Speaking to reporters in a joint press conference with Kosovar Foreign Minister Enver Hoxhaj, Davuto?lu said Turkey expects Iran to use its effective power to stop the killings in war-torn Syria.
“It is time for Iran to openly urge the Syrian regime to stop the violence. The Syrian regime’s aggressive attacks are the only threat to the stability of the region,” said Davuto?lu.
Due to Turkey’s deployment of Patriot missiles to its border, it has since been chastised on a number of occasions by top-level Iranian military and political officials, who say Turkey is playing with fire and increasing chances of an attack on itself.
Prime Minister Recep Tayyip Erdo?an has dismissed Iranian threats over Patriot deployment on the Turkish-Syrian border, saying that he does not take the remarks of Iranian chief of General Staff seriously.
Referring to similar warnings from Iranian officials on the possible deployment of Patriot missiles, Erdo?an said: “When we consult Iran diplomatically on such remarks, their response is familiar. They claim that [the statement was not made in an official capacity but that it is the personal opinion of the commentator]. I can guess how they will respond before they actually do.”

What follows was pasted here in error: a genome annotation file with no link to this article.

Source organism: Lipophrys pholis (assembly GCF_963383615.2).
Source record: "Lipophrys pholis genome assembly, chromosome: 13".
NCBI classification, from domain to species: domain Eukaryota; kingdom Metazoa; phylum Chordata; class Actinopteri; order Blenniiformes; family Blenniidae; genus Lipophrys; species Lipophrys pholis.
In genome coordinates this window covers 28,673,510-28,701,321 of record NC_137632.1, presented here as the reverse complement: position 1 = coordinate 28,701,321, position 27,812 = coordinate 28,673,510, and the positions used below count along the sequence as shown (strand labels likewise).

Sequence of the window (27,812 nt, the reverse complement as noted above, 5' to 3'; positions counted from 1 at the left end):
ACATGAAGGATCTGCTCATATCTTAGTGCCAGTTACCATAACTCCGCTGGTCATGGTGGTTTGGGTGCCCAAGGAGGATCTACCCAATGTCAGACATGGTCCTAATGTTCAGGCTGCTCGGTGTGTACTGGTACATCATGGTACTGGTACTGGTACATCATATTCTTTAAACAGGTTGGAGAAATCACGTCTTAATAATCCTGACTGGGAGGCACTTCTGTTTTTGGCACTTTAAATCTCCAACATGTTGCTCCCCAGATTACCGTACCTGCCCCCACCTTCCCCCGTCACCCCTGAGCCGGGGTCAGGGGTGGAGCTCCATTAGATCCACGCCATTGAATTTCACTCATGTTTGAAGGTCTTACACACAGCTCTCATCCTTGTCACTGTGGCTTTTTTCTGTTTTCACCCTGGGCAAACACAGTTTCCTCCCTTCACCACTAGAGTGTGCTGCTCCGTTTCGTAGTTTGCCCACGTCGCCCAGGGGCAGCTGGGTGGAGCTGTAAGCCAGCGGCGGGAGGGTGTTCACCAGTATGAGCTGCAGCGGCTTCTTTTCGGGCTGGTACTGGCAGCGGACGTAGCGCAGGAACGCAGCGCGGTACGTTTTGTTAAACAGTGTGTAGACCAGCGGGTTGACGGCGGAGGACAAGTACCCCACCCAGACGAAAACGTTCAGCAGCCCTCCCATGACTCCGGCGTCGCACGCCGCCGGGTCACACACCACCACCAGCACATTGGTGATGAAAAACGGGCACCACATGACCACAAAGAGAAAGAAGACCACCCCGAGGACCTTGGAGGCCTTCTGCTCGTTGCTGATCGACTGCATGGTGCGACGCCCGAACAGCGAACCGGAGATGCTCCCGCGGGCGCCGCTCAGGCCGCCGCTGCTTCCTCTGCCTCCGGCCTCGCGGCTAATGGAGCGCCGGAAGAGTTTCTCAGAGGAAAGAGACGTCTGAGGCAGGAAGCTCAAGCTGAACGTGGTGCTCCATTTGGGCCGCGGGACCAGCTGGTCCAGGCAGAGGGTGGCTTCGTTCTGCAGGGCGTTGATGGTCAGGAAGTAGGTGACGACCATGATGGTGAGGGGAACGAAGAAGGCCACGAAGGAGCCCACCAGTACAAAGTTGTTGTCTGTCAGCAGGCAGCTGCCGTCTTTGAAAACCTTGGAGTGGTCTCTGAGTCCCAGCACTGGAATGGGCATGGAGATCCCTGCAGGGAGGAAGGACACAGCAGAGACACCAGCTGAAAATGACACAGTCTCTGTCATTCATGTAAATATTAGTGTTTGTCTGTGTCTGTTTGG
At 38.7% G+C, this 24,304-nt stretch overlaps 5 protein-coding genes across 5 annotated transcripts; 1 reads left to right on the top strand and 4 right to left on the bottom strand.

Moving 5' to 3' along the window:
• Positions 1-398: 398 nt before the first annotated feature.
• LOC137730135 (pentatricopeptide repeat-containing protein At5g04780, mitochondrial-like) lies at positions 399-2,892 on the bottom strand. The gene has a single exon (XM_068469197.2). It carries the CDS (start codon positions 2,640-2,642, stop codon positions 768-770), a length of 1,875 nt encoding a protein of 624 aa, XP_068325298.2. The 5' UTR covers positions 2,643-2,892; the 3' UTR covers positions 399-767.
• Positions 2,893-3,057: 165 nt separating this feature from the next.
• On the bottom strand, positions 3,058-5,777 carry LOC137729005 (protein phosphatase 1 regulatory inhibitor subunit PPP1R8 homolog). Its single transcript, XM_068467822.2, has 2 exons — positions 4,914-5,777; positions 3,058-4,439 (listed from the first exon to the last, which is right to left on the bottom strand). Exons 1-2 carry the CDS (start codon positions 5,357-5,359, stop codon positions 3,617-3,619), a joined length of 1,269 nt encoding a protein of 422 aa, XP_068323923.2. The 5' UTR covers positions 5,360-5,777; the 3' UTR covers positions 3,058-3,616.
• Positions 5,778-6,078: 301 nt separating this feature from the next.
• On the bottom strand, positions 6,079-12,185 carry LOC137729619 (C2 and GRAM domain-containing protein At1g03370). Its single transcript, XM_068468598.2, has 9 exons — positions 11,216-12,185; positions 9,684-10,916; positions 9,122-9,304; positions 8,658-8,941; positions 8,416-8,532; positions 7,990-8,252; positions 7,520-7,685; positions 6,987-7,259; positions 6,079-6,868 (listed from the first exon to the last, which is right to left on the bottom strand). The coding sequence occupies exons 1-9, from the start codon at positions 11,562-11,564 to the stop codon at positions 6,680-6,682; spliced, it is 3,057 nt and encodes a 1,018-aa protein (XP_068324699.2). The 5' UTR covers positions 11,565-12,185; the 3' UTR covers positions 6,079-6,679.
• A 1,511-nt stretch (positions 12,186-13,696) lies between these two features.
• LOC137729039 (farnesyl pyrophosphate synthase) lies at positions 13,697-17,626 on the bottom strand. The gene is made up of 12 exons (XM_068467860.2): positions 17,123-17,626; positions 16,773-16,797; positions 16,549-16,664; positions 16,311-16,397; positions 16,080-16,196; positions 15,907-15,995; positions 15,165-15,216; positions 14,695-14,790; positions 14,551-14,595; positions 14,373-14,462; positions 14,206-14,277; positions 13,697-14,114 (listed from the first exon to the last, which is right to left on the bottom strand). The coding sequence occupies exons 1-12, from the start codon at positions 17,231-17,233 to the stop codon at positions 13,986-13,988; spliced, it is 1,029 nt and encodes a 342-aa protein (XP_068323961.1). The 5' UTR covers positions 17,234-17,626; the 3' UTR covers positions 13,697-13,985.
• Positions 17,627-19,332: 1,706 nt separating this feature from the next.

On Tuesday, Iranian Defense Minister Brig. Gen. Ahmad Vahidi further expressed Iran’s opposition to the deployment of NATO Patriot missiles along the Turkish border with Syria, adding that the presence of foreign forces in the region “does not serve the interests of Muslim nations.”“Westerners have always shown that they do not mean to serve the interests of Muslim nations, but only seek to provide for their own interests,” said Vahidi.
Meanwhile, Yahya Rahim Safevi, the military advisor to Iran’s religious leader Ayatollah Ali Khamenei, accused the US of provoking Turkey in the Syrian crisis by deploying Patriot missiles to Turkish territory, which would lead to instability in the region.
“The US is interfering in Syrian affairs as well as the affairs of other countries in the region. By provoking countries like Turkey, the US aims to spread instability in the area,” said Safevi on Monday according to the Iranian state television broadcaster.